But of course, they did that in part becuase they could. It's still a part of Musial's skill set. It is a little surprising that the franchise player ("the Man") would be moved around so freely; it seems more common for recognized superstars to be firmly planted at one one position, with the rest of the team working around that fact.
   33. KJOK Posted: January 20, 2006 at 06:23 AM (#1829737)
One theory I've been kicking around in my head is that, prior to the 1960's, it was a little 'easier' to play CF than in the 1960's and later. The ballparks started getting much larger, so CF area increased geometrically, making the minimum defensive ability for the position higher?

Maybe that's why we had a bit of a glut of CF'ers by the 1950's vs. other positions, especially RF? Maybe that's why really, really good athletes like Musial & Aaron could pass as CF'ers for a few seasons. Maybe in a different era or a different ballpark Duke Snider is a RFer instead of a CFer.

It's just a theory....
   34. KJOK Posted: January 20, 2006 at 06:25 AM (#1829740)
Also, forgot to mention astro turf, which probably made speed in CF more of a priority...
   35. jingoist Posted: January 20, 2006 at 09:26 AM (#1829880)
KJOK;
I actually think that some of the old ballparks, like Sportsmans Park where Musial played all his home games and Forbes Field where the Pirates played until 1970 had huge centerfields. FF was 457' to deep left-center for all the years I can remember; Sportmans was 422'.
When I read about old ballparks it seems they actually brought the fences in a bit around about the time the lively ball entered baseball in 1920.
Some of the old parks built and played in during the late aughts and teens were absolutely huge and triples were the HR of the day as the ball rolled forever and fences were so far away nobody could hit the ball over them on the fly.
That said I imagine it was actually harder to play CF in the aughts and teens as the geometric area was at it's largest and most likely the field was in poorer condition back then as agronomy hadn't improved to the point where quality turf grasses were prevalent.
My guess is that Stan was good enough to have played wherever it benefitted his manager; his skill set added a degree of flexability in creating an optimal lineup for the field on which any given game was being played.
It would probably be illuminative to get Stan's fielding positioning on a home and away basis over the years to see if this was in fact an aspect that his managers employed in creating their optimal lineups.
   36. Howie Menckel Posted: January 20, 2006 at 02:17 PM (#1829915)
I take it that it's true that Musial had 1,815 hits at home and 1,815 hits on the road?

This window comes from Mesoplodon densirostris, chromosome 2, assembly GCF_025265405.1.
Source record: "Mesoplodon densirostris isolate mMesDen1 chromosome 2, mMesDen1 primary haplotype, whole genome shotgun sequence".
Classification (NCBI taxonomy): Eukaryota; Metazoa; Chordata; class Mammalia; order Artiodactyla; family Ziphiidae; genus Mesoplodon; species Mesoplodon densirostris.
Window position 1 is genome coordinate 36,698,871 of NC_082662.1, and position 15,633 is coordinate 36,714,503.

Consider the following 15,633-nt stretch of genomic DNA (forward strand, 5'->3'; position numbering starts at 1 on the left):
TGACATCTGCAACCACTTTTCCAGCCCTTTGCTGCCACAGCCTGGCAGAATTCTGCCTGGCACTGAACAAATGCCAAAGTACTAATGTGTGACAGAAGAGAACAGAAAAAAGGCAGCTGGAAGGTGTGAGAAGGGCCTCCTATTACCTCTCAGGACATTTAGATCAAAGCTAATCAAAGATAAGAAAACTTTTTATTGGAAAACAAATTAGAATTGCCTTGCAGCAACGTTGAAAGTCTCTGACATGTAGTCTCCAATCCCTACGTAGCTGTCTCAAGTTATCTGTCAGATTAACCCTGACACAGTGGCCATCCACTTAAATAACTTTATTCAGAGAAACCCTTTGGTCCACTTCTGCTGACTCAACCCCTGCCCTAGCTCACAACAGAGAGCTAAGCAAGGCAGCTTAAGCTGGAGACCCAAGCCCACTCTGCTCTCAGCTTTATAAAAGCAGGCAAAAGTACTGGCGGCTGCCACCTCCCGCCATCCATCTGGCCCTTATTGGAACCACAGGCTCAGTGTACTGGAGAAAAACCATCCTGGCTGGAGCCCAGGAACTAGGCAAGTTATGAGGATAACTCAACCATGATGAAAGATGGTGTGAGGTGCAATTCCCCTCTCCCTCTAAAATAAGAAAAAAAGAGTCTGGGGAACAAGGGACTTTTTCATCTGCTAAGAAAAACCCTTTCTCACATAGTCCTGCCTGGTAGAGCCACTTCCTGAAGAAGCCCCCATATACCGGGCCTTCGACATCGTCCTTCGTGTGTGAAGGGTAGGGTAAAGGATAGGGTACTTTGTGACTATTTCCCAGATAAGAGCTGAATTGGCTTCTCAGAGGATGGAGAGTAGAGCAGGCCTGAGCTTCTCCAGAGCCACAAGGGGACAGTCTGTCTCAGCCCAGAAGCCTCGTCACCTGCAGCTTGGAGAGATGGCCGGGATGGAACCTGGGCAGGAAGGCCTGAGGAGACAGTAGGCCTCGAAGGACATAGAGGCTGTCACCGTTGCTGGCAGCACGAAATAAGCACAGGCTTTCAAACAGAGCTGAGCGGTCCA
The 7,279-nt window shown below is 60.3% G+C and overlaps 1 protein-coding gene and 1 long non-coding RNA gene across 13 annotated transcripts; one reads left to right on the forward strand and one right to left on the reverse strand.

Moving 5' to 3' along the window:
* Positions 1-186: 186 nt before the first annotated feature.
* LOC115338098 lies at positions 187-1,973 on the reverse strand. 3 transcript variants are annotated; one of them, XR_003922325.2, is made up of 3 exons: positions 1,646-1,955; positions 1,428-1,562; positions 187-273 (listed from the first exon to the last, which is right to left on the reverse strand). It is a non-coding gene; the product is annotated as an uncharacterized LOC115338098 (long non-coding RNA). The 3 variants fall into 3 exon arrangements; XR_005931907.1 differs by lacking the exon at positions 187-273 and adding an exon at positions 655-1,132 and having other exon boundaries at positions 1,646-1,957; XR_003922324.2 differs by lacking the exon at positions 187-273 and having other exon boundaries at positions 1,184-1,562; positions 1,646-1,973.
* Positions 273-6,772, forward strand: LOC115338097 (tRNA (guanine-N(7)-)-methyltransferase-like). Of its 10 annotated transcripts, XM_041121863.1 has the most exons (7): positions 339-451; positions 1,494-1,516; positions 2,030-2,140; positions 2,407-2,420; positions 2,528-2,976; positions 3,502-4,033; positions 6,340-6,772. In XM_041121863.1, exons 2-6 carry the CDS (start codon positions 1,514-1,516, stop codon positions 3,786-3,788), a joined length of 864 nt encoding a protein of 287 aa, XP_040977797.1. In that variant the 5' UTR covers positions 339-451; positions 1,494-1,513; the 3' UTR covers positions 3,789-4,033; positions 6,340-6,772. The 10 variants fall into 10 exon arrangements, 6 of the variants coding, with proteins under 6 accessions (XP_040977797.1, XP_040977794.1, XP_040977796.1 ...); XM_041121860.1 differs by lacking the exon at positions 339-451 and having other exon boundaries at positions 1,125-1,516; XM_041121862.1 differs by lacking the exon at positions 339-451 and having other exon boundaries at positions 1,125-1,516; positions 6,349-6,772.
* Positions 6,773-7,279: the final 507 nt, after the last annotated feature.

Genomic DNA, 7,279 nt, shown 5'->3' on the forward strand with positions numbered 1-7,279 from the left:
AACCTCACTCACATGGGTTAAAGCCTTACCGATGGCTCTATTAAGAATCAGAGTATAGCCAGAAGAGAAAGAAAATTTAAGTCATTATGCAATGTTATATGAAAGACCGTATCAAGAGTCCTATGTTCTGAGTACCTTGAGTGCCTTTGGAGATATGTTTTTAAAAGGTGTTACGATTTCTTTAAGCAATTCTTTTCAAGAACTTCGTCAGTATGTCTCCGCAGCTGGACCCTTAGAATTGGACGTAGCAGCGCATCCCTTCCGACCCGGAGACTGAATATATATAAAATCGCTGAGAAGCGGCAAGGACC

37. TomH Posted: January 20, 2006 at 02:54 PM (#1829936)
from the impressive record storehouse of Bill Deane:

......... AB ...hits .AVG .HR ..OPS
home 5401 1815 .336 252 1.011
.road 5571 1815 .326 223 0.945
   38. jingoist Posted: January 20, 2006 at 07:02 PM (#1830328)
Wow; the very definition of consistency.
I'm curious if anyone knows: did Stan's managers tend to play him at different OF positions depending upon the ballpark in which they were playing or were decisions made based upon the opposing pitcher that caused the Cards manager to bat certain player(s), thus requiring the movement of Stan from LF to CF or RF?
A casual analysis of his fielding prowess from bbref shows him to be an above league average fielder in the OF and at 1B.
Does anyone have access to statements about his fielding ability; was he considered an A or A+ fielder?
Likewise, based upon his seasonal batting statistics he could have easily been chosen MVP in 50, 51, 52 and 57.....talk about a player dominating his league for a long stretch!
   39. yest Posted: January 20, 2006 at 08:12 PM (#1830492)
Runs: 2nd with 1949 (Anson 1996, Ott 1859)
RBI: 2nd with 1951 (Anson 2076, Ott 1860)


he was actulay first in those stats you forgot to take out Cap's NA career
   40. OCF Posted: January 21, 2006 at 01:29 AM (#1830998)
You're right. Since the category was "In the National League," the NA clearly should not count.

That would drop Anson to 1719 R, 1879 RBI, and 2995 hits.

Make that change, and in 1963, Musial was the all-time NL career leader in ...

hits, by 215 (6%),
doubles, by 85 (12%),
extra base hits, by 306 (22%).
total bases, by 1093 (18%),
runs, by 90 (5%),
RBI, by 72 (4%),
while being second in HR by 36 (5%) and in walks by 109 (6%).
   41. sunnyday2 Posted: January 21, 2006 at 01:59 AM (#1831028)
So cut to the chase already. Is the guy a HoMer or not? ;-)
   42. OCF Posted: January 21, 2006 at 02:08 AM (#1831041)